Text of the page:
As health costs keep rising, many people decide to forgo needed treatment. This especially applies to oral health, as 34.5% of Texans who lack insurance skip dental care due to the costs. Perhaps even more troubling, 22.7% of Texans who do have insurance avoid the dentist due to the costs as well.
“This isn’t surprising because most insurance plans don’t include coverage for dental care,” said Vivian Ho, chair of health economics at Rice University’s Baker Institute of Public Policy. The organization reported these figures as part of the results of a recent survey it conducted with the Episcopal Health Foundation.
“The Affordable Care Act does not require dental care coverage in Marketplace plans. As with other services, lack of insurance coverage is associated with skipping care,” explained Ho, who also is the director of the Baker Institute’s Center for Health and Biosciences, a professor of economics at Rice, and a professor of medicine at the Baylor College of Medicine.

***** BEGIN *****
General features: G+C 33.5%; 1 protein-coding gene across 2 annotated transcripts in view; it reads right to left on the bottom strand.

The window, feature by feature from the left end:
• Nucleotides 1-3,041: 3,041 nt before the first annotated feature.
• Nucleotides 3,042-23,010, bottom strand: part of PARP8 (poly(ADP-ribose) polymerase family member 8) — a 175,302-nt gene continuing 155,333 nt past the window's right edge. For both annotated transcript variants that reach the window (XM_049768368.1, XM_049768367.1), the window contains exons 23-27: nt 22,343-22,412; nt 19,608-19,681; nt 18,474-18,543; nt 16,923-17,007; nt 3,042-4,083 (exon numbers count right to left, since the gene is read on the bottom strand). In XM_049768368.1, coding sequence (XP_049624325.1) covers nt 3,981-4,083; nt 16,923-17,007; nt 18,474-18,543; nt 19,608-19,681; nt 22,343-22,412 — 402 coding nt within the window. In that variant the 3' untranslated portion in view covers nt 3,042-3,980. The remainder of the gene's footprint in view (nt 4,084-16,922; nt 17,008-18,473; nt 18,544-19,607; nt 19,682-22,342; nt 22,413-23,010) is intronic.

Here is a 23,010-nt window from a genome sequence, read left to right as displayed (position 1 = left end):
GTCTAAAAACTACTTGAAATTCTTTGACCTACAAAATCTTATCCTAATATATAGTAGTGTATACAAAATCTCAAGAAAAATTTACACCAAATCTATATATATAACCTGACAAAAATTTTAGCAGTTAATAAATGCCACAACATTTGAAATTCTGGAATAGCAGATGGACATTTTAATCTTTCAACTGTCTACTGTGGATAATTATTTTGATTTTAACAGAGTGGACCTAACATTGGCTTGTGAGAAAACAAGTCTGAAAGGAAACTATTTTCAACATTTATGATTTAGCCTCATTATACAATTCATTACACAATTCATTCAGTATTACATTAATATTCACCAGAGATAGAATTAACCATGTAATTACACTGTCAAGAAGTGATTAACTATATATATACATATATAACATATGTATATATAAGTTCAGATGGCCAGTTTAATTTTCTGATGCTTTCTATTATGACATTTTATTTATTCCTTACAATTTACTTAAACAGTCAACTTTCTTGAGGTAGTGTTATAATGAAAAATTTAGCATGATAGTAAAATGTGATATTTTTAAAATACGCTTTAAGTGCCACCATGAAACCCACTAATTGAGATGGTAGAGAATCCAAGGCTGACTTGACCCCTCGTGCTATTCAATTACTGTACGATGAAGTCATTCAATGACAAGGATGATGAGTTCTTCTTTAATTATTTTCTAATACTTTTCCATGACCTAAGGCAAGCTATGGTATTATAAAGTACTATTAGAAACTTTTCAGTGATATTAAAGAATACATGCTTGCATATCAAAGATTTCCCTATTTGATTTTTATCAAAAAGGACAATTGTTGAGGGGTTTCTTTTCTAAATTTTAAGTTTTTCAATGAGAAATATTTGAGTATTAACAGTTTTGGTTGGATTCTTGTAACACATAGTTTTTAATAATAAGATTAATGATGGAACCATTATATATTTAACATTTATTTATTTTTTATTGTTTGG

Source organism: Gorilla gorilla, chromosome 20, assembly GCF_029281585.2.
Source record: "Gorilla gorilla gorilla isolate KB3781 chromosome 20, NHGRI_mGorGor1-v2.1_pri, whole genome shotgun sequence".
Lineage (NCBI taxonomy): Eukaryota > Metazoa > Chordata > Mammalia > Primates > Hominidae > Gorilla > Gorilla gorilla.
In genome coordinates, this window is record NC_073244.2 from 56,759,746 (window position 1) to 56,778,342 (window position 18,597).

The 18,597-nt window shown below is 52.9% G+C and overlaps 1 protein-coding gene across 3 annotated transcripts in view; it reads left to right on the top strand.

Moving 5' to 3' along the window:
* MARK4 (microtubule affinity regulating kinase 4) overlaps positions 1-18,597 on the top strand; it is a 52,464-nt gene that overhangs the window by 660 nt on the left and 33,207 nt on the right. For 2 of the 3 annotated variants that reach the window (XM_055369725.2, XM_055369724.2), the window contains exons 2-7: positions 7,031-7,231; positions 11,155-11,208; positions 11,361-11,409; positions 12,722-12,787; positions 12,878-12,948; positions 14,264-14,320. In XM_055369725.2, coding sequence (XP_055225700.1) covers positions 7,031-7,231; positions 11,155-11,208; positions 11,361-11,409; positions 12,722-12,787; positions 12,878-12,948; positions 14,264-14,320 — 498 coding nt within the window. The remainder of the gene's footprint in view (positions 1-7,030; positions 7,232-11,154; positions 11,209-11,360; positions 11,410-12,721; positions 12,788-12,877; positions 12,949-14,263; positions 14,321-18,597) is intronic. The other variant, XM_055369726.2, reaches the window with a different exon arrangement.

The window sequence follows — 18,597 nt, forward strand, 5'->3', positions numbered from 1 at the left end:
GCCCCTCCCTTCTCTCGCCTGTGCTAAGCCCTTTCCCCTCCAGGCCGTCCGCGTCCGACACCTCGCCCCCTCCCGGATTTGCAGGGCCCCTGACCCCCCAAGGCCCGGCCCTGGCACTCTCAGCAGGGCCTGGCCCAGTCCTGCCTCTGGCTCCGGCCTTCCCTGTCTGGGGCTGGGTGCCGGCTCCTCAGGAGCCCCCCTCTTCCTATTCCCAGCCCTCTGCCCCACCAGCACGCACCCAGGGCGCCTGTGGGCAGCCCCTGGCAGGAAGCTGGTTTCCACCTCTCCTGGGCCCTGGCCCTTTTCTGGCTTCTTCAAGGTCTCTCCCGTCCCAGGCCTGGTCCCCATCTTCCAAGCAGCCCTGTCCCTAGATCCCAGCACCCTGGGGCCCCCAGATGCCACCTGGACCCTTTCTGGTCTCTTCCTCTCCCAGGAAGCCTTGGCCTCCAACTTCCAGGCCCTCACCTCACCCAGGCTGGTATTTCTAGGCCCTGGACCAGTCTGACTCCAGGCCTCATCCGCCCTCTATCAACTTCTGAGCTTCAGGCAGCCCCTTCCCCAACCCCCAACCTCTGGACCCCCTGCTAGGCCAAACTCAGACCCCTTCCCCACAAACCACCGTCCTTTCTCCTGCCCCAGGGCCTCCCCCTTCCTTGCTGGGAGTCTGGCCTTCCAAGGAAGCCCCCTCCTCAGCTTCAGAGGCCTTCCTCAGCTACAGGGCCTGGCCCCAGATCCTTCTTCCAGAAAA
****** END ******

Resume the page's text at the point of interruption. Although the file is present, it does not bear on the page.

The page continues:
According to the survey, 32% of uninsured adult Texans said they had skipped primary care because of costs in the past year, while 16% of adults who have insurance skipped care due to costs as well. The survey also found that 28% of uninsured adults had trouble paying medical bills in the past year, compared to 18% of insured adults who had the same difficulties.
“In the case of primary care, the uninsured may be waiting to seek care when they’re sicker and need more intensive and extensive care. That’s concerning because basic health care services are usually less expensive and can help prevent more serious health problems,” said Elena Marks, president and CEO of the Episcopal Health Foundation and a nonresident health policy fellow at the Baker Institute.
The Health Reform Monitoring Survey is a quarterly survey of adults ages 18 to 64 that began in 2013. The latest report comes from surveys administered in Texas between September 2013 and March 2015, with responses from 1,544 Texans. The HRMS was developed by the Urban Institute, conducted by GfK, and jointly funded by the Robert Wood Johnson Foundation, the Ford Foundation, and the Urban Institute.